Colorado State University
Tibbetts, Gary K.
Selected factors that influence profitability of feedlot cattle.
Degree: PhD, Animal Sciences, 2010, Colorado State University
For the primary emphasis of this dissertation, twenty-three ranches were selected from ranch cooperators in a large scale Nebraska-based cattle system to establish baseline measurements for liver concentrations of trace minerals, disease titers, parasite load, percent morbidity and gain performance. Upon arrival at the feedlot blood, liver, and fecal samples were collected from approximately 10% of each ranch group. After all yr 1 cattle were harvested an 11 ranch subset of the original 23 ranches was selected based on ranch weaning practice for a second yr survey. In yr 2 all ranches shipped calves to the feedlot on the day of weaning and all fed a standardized free choice mineral containing organic trace mineral complexes (OTM) to cow calf pairs 45 d prior to weaning. Comparing yr 1 and 2 for the 1 ranches, percent 1st pulls decreased from yr 1 to yr 2. Carcass quality was decreased from yr 1 to yr 2. Liver Cu concentrations of calves at weaning increased from yr 1 to a yr 2 and Zn and Mn liver concentrations were similar across years. Across both years, higher liver Cu concentration was correlated with decreasing total pulls and increasing ADG and mortality tended to decrease as Cu concentration increased. Higher liver Mn concentrations tended to be correlated with lower total pulls. There was no correlation between liver Zn concentration and animal and health performance. In conclusion, allowing cow-calf pairs access to free-choice mineral containing OTM prior to weaning improved some aspects of feedlot health and performance. For a second paper feedlot performance records from the U.S. Meat Animal Research Center feedlot for 1993 through 2000, were analyzed to evaluate the impact of footrot on ADG and total days on feed. Records from the original pool of 36,755 bull, steer and heifer calves were sorted so that only steers that had a single footrot incidence and those with no other morbidities were included in the data set (7,100 steers). To roughly pattern these data to industry production practices, time of footrot insult during feeding was divided into three production periods; starting (0-60 d), growing (61-120 d) and finishing (121d - harvest). Records were evaluated to determine which limb was more likely to be affected with footrot. A total of 459 (6.5%) steers were treated for a single footrot incident. ADG for cattle experiencing a single footrot incident was decreased compared to non effected cattle. The production period of footrot onset impacted both ADG and total days on feed. Mean days on feed for the non-affected cattle was 262 d while mean days on feed for footrot affected cattle was 267 d (P<0.01). The impact of footrot on days on feed for the starting, growing and finishing periods was -9.9 d, +2.2 d and +14.3 d.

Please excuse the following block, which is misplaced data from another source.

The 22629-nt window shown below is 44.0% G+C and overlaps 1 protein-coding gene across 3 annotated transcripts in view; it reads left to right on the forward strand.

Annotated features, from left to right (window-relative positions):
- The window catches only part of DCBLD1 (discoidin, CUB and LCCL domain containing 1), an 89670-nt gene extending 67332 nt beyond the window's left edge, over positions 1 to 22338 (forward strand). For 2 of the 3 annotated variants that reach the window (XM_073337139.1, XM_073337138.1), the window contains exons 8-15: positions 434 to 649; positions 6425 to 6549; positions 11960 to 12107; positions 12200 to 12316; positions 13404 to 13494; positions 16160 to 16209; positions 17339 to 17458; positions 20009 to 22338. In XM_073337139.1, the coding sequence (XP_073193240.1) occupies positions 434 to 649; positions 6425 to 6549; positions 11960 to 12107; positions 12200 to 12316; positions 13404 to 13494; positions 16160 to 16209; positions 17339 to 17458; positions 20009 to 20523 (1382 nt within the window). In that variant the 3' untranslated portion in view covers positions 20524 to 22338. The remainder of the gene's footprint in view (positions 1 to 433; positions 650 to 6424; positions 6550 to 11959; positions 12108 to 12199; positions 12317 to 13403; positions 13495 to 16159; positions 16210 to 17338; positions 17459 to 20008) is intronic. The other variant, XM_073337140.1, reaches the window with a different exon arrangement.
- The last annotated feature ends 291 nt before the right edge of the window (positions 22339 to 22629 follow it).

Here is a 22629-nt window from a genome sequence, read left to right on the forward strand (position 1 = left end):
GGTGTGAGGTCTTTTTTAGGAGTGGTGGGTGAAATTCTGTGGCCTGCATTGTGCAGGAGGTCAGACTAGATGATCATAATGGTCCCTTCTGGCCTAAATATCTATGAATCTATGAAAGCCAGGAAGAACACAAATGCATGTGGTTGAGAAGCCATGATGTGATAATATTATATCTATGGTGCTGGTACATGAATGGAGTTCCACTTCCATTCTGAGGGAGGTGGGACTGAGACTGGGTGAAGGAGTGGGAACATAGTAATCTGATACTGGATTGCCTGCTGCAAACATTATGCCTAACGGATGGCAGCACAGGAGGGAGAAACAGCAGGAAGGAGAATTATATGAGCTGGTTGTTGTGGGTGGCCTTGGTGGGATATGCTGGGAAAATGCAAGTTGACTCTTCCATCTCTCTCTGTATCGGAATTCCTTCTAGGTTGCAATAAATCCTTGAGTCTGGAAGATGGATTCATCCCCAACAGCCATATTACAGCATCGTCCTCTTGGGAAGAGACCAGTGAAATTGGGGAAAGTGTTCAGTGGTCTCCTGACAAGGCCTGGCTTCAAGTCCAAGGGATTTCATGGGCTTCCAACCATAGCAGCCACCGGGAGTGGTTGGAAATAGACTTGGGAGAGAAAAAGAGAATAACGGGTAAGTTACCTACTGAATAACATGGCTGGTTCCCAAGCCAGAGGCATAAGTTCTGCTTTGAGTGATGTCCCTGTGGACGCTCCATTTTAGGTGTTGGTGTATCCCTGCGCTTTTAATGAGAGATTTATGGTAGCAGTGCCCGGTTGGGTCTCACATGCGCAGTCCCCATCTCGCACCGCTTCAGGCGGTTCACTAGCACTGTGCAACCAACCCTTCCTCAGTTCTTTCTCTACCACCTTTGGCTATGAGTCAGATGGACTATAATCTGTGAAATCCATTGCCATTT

Advisors/Committee Members: Whittier, Jack C. (advisor), Engle, Terry E. (advisor), Field, Thomas G. (committee member), Mortimer, Robert George (committee member).
Subjects/Keywords: weaning; beef cattle; trace mineral; footrot; feedlot health; trace mineral complex; Trace elements in animal nutrition; Beef cattle – Nutrition; Feedlots – Health aspects; Beef cattle – Health; Calves – Nutrition
to Zotero / EndNote / Reference
APA (6th Edition):
Tibbetts, G. K. (2010). Selected factors that influence profitability of feedlot cattle. (Doctoral Dissertation). Colorado State University. Retrieved from http://hdl.handle.net/10217/39053
Chicago Manual of Style (16th Edition):
Tibbetts, Gary K. “Selected factors that influence profitability of feedlot cattle.” 2010. Doctoral Dissertation, Colorado State University. Accessed May 09, 2021.
MLA Handbook (7th Edition):
Tibbetts, Gary K. “Selected factors that influence profitability of feedlot cattle.” 2010. Web. 09 May 2021.
Tibbetts GK. Selected factors that influence profitability of feedlot cattle. [Internet] [Doctoral dissertation]. Colorado State University; 2010. [cited 2021 May 09].
Available from: http://hdl.handle.net/10217/39053.
Council of Science Editors:
Tibbetts GK. Selected factors that influence profitability of feedlot cattle. [Doctoral Dissertation]. Colorado State University; 2010. Available from: http://hdl.handle.net/10217/39053